London: British Prime Minister Theresa May has called a general election for June 8. Here’s a brief look at what happens now, and what’s at stake.
May took power in July, after former leader David Cameron resigned following Britain’s vote to leave the European Union last June. A new ballot offers her the chance to seek her own mandate and to increase the Conservative Party’s narrow majority in the House of Commons, where it holds 330 of 650 seats. Britain formally triggered the process for leaving the EU last month, but more turmoil is in store as the country negotiates a divorce that will affect every aspect of life in the UK.
IS IT A DONE DEAL?
British prime ministers used to have the power to call elections at will, but the Fixed-Term Parliaments Act, passed in 2011, makes things more complicated. Under the act, national elections are held every five years, in May. The prime minister can call an early election if two-thirds of lawmakers support it. May will ask the House of Commons to vote on the snap election on Wednesday. Jeremy Corbyn, leader of the main opposition Labour Party, has said he welcomes an election, meaning the election call will almost certainly pass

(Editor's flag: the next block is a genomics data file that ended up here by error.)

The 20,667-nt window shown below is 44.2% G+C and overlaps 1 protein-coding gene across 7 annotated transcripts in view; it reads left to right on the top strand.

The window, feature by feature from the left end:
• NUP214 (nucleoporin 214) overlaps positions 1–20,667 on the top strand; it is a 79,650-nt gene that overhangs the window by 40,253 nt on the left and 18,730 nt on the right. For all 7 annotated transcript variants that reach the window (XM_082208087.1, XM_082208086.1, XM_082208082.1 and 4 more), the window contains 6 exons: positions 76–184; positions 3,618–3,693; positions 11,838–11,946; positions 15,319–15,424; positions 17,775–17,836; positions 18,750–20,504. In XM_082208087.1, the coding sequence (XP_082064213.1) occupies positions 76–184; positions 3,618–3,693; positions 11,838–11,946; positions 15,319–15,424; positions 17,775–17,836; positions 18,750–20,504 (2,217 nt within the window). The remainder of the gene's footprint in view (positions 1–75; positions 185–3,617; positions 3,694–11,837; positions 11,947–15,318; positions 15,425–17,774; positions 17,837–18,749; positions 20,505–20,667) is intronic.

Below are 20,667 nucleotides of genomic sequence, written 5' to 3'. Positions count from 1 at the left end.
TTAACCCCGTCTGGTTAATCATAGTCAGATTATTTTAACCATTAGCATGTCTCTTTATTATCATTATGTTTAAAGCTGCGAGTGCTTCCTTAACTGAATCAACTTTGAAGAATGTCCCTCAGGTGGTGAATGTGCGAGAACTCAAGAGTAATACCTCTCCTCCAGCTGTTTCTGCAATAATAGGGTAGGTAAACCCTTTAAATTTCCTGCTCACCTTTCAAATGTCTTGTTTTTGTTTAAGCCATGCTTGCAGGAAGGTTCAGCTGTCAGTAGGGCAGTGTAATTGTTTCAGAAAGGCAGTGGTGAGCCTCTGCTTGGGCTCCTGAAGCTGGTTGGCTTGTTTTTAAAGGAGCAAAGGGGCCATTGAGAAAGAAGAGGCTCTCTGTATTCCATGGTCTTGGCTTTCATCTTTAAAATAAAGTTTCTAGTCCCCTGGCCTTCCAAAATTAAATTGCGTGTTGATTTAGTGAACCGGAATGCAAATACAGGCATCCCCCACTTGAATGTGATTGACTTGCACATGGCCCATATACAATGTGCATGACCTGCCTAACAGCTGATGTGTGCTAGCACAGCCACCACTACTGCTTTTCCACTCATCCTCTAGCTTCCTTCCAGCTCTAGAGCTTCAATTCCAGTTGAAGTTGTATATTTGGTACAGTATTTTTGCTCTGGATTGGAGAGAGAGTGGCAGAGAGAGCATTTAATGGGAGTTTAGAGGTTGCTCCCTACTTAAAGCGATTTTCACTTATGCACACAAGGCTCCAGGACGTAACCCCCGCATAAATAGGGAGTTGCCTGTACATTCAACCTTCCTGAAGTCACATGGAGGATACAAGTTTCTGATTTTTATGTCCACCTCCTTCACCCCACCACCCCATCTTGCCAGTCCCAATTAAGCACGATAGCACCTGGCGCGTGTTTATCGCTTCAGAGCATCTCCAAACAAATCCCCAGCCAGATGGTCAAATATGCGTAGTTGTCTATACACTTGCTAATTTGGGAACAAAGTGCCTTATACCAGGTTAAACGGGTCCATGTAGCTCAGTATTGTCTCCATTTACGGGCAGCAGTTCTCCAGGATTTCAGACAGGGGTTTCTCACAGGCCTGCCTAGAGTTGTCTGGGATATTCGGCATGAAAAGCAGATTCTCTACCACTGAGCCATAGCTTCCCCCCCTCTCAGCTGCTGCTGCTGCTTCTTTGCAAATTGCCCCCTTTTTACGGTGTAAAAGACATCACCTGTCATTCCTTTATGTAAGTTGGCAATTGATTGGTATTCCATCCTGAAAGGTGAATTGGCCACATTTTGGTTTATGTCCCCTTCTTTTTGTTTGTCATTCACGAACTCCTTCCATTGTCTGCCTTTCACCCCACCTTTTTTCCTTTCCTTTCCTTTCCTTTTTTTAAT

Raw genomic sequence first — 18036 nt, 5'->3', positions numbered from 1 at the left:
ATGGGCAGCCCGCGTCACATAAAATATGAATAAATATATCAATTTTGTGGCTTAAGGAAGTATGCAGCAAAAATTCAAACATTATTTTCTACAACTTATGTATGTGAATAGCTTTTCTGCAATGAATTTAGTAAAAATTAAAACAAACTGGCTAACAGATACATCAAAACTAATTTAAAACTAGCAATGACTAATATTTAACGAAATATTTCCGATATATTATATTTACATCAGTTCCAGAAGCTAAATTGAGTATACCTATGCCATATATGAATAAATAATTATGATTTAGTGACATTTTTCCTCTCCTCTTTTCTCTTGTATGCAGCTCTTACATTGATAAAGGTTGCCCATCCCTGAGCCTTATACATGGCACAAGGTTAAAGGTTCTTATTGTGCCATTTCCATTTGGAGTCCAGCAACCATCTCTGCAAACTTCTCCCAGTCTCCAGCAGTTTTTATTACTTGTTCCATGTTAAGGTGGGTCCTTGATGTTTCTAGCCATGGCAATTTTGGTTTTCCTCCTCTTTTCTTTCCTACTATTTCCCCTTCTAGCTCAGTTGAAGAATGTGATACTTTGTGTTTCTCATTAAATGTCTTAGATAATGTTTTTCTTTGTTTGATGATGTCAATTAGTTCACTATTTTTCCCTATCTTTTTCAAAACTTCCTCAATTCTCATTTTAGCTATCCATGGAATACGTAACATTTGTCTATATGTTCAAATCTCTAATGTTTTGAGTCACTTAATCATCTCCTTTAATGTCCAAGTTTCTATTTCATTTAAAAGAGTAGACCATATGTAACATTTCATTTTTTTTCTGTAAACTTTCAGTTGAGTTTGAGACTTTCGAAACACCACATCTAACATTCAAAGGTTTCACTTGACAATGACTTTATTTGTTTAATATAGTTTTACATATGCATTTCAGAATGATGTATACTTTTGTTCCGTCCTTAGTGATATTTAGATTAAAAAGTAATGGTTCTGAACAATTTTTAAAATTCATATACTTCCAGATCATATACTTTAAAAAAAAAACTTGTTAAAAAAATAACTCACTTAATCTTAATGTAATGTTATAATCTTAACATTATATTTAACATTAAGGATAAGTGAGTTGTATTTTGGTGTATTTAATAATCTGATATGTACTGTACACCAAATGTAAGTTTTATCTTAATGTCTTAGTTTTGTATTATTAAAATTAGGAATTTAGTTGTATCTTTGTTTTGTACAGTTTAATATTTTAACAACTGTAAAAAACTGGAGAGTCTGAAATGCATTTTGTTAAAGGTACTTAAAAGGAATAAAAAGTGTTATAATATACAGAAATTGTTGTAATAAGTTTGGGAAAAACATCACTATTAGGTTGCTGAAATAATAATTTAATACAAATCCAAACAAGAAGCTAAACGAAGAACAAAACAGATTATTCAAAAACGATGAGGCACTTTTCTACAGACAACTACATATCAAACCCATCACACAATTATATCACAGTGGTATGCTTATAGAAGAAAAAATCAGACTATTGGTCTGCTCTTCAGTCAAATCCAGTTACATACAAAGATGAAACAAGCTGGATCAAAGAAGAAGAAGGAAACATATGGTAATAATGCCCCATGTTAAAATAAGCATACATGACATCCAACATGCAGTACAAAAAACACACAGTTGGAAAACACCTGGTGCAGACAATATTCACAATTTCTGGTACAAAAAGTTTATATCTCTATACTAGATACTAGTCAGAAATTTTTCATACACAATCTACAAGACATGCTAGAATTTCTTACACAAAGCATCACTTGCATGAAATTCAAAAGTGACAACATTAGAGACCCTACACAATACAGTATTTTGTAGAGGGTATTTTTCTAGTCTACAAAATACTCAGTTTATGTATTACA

WHAT IS AT STAKE?
Negotiations to leave the EU will be arduous with the talks touching on money, trade, defence, to name but a few key sectors of discussion. If May were to gain more seats, she would be able to have more freedom to pursue her own agenda, and to neutralise those inside and outside her own party who disagree with her positions.
WHO IS GOING TO WIN?
Elections are always unpredictable, but bookmakers consider May’s Conservatives strong favourites to win. Opinion polls released last weekend showed the Conservatives with a double-digit lead over the opposition Labour Party, which has been weakened by a split between moderates and left-wing leader Jeremy Corbyn.
RISKY MOVE BY MAY?
Anytime a leader goes to the people for a vote, there are risks, as Cameron learnt to his peril when he lost the vote on the EU just over a year after winning re-election.